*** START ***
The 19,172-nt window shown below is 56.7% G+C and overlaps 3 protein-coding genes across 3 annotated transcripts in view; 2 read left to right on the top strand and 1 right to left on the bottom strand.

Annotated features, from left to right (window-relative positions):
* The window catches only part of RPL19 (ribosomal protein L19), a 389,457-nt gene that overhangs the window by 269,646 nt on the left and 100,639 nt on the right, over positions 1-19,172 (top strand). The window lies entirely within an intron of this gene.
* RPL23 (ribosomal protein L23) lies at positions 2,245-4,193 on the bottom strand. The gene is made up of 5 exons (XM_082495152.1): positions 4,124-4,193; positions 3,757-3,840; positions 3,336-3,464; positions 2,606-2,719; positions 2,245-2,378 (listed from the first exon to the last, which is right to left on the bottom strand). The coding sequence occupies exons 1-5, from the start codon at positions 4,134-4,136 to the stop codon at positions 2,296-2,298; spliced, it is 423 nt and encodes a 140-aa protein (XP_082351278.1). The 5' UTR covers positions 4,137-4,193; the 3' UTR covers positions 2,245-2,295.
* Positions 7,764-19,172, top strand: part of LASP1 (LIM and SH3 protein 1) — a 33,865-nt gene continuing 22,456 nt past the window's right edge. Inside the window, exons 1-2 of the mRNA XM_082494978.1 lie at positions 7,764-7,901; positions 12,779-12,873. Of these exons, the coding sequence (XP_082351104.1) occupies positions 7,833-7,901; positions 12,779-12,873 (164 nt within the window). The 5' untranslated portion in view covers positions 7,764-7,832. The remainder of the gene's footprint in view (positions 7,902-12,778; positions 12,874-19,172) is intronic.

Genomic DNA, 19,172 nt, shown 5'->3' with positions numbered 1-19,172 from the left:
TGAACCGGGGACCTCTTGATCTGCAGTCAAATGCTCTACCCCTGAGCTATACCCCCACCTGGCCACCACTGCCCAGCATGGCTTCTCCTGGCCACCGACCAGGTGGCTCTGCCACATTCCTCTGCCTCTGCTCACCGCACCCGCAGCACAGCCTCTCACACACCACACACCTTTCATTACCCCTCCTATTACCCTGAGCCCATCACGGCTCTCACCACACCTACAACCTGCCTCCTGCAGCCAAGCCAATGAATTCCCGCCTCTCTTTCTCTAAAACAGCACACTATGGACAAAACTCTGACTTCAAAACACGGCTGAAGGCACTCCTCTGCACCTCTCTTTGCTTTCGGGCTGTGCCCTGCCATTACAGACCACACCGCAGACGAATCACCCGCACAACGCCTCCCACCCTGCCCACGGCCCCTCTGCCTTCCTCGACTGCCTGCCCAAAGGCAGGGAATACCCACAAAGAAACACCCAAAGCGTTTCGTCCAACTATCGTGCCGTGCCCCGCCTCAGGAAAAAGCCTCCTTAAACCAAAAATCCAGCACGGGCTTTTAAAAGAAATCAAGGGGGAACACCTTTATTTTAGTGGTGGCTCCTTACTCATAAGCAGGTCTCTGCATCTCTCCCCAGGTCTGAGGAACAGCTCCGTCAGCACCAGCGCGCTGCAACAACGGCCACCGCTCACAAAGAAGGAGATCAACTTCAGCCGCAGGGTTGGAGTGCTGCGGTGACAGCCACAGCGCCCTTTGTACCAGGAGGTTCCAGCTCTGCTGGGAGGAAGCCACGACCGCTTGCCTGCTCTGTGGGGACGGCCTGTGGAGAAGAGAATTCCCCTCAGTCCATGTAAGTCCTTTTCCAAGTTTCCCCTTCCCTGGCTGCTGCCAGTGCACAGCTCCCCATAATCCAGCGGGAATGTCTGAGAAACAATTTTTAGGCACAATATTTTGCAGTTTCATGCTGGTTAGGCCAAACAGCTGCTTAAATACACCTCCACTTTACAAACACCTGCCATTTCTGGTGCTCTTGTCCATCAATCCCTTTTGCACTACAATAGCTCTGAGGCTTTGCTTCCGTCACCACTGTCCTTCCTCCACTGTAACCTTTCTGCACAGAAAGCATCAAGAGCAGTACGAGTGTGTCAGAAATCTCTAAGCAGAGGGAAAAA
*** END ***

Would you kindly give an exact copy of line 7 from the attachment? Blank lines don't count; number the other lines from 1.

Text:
TGAACCGGGGACCTCTTGATCTGCAGTCAAATGCTCTACCCCTGAGCTATACCCCCACCTGGCCACCACTGCCCAGCATGGCTTCTCCTGGCCACCGACCAGGTGGCTCTGCCACATTCCTCTGCCTCTGCTCACCGCACCCGCAGCACAGCCTCTCACACACCACACACCTTTCATTACCCCTCCTATTACCCTGAGCCCATCACGGCTCTCACCACACCTACAACCTGCCTCCTGCAGCCAAGCCAATGAATTCCCGCCTCTCTTTCTCTAAAACAGCACACTATGGACAAAACTCTGACTTCAAAACACGGCTGAAGGCACTCCTCTGCACCTCTCTTTGCTTTCGGGCTGTGCCCTGCCATTACAGACCACACCGCAGACGAATCACCCGCACAACGCCTCCCACCCTGCCCACGGCCCCTCTGCCTTCCTCGACTGCCTGCCCAAAGGCAGGGAATACCCACAAAGAAACACCCAAAGCGTTTCGTCCAACTATCGTGCCGTGCCCCGCCTCAGGAAAAAGCCTCCTTAAACCAAAAATCCAGCACGGGCTTTTAAAAGAAATCAAGGGGGAACACCTTTATTTTAGTGGTGGCTCCTTACTCATAAGCAGGTCTCTGCATCTCTCCCCAGGTCTGAGGAACAGCTCCGTCAGCACCAGCGCGCTGCAACAACGGCCACCGCTCACAAAGAAGGAGATCAACTTCAGCCGCAGGGTTGGAGTGCTGCGGTGACAGCCACAGCGCCCTTTGTACCAGGAGGTTCCAGCTCTGCTGGGAGGAAGCCACGACCGCTTGCCTGCTCTGTGGGGACGGCCTGTGGAGAAGAGAATTCCCCTCAGTCCATGTAAGTCCTTTTCCAAGTTTCCCCTTCCCTGGCTGCTGCCAGTGCACAGCTCCCCATAATCCAGCGGGAATGTCTGAGAAACAATTTTTAGGCACAATATTTTGCAGTTTCATGCTGGTTAGGCCAAACAGCTGCTTAAATACACCTCCACTTTACAAACACCTGCCATTTCTGGTGCTCTTGTCCATCAATCCCTTTTGCACTACAATAGCTCTGAGGCTTTGCTTCCGTCACCACTGTCCTTCCTCCACTGTAACCTTTCTGCACAGAAAGCATCAAGAGCAGTACGAGTGTGTCAGAAATCTCTAAGCAGAGGGAAAAA